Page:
The associations of England, Northern Ireland, Scotland, Wales and the Republic have been encouraged to launch a Euros bid after carrying out a feasibility study into co-hosting the tournament.
The five nations had intended to bid for the 2030 World Cup together, though faced several obstacles to success.
Spain and Portugal will also submit a joint-bid for that tournament, with Uefa only expected to back one European candidate, while a South American bid is aiming to tie in with the centenary of the first World Cup held in Uruguay.
An FA statement read: “On balance, the five associations have decided to focus solely on an official bid to host Uefa Euro 2028, and have agreed not to bid for the 2030 Fifa World Cup.
“Hosting a Uefa Euro offers a similar return on investment, with the European tournament carrying a far lower delivery cost and the potential of the benefits being realised sooner.
“It would be an honour and a privilege to collectively host Uefa Euro 2028 and to welcome all of Europe.
“It would also be a wonderful opportunity to demonstrate the true impact of hosting a world-class football tournament by driving positive change and leaving a lasting legacy across our communities.
“We believe the UK and the Republic of Ireland can offer Uefa and European football something special in 2028 – a compact and unique five-way hosting collaboration that will provide a great experience for the teams and the fans.”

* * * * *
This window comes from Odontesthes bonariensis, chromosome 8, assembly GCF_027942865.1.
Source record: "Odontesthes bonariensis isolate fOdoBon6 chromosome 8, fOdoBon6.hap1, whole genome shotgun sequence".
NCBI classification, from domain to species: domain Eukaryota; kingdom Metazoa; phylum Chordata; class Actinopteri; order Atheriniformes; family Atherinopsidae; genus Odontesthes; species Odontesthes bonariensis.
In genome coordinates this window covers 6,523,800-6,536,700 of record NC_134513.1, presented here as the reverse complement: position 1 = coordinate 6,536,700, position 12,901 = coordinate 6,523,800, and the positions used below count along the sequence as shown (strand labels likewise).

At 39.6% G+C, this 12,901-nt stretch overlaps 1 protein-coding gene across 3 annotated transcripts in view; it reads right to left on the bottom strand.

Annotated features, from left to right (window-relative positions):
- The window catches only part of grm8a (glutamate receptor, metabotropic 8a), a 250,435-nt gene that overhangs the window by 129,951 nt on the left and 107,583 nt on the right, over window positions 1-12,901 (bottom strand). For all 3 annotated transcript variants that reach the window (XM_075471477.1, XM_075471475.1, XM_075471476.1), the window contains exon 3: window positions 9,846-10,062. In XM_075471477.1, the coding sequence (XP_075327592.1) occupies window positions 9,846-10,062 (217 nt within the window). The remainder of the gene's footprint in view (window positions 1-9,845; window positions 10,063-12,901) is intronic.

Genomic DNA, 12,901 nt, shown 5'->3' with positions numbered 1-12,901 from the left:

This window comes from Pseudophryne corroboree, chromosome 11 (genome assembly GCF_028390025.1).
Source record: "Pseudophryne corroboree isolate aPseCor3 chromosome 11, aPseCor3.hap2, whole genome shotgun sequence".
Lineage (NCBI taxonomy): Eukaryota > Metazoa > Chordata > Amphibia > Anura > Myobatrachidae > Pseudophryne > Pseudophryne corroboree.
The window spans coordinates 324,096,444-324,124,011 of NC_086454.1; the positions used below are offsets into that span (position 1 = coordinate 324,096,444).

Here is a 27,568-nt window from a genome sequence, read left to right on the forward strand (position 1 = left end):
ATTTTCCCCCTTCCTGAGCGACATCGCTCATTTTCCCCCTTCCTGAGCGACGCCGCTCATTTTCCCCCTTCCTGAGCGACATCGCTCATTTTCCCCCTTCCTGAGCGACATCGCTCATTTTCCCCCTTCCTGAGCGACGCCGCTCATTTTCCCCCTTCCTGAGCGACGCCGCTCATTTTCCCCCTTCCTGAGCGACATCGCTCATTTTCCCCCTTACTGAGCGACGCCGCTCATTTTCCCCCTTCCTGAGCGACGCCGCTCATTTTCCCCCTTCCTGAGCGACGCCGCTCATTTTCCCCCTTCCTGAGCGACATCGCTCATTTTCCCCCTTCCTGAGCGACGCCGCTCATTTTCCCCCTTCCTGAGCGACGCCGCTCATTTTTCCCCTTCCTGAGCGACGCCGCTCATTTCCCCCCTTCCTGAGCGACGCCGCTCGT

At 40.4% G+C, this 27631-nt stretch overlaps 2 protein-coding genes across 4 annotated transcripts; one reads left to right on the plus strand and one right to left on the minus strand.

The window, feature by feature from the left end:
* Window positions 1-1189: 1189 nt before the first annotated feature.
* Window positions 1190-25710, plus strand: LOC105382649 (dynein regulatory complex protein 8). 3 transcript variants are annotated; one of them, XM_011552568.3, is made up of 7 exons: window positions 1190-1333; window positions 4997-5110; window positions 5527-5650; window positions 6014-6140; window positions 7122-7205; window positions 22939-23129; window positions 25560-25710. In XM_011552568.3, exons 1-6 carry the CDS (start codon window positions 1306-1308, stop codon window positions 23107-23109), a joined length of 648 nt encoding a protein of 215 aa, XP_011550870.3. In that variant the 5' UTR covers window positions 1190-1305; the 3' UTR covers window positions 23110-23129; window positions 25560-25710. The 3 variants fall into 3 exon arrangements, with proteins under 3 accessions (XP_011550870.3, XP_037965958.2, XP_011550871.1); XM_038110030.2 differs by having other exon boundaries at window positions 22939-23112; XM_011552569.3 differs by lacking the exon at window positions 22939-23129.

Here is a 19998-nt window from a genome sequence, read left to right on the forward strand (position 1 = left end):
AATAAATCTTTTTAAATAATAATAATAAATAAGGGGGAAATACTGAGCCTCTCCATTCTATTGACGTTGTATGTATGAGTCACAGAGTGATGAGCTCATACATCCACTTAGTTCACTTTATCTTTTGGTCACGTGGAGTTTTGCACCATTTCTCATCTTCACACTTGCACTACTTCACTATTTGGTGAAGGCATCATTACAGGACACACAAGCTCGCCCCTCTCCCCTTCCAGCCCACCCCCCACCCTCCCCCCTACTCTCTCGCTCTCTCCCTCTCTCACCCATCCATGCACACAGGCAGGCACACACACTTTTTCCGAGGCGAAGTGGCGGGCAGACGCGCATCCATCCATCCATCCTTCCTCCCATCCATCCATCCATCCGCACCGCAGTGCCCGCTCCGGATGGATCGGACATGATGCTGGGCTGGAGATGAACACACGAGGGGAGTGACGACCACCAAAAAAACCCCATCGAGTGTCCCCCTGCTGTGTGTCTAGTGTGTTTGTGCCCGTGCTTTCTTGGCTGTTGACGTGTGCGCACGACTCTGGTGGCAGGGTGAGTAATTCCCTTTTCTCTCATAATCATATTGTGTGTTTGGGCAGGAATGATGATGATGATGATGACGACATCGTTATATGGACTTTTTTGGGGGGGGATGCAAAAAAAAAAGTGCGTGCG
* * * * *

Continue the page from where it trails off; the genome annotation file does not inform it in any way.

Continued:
The closing date for applications to host Euro 2028 is 23 March. The five-nation bid could face competition from Turkey, who have failed with five successive bids to host the European Championship.
The proposed 2030 World Cup bid was backed by the UK government, featuring in the Conservative party’s 2019 general election manifesto alongside a commitment to invest £550m of funding into the sport.
The UK government is yet to explicitly len their backing the new 2028 bid, though senior figures at the five associations expect their support.
The 2028 tournament could be the first European Championship to be expanded from 24 to 32 teams, though it is yet to be confirmed whether all five nations would be given automatic qualification spots if successful.
Upon announcing the bidding process in October, Uefa said that a maximum of two joint host nations would qualify automatically, though other automatic spots would be subject to a decision by the governing body.
The tournament would also clash with the first of Fifa’s proposed biennial World Cups. Uefa has expressed its opposition to Fifa’s plans, with president Aleksandar Ceferin suggesting that European nations could boycott a tournament played every two years.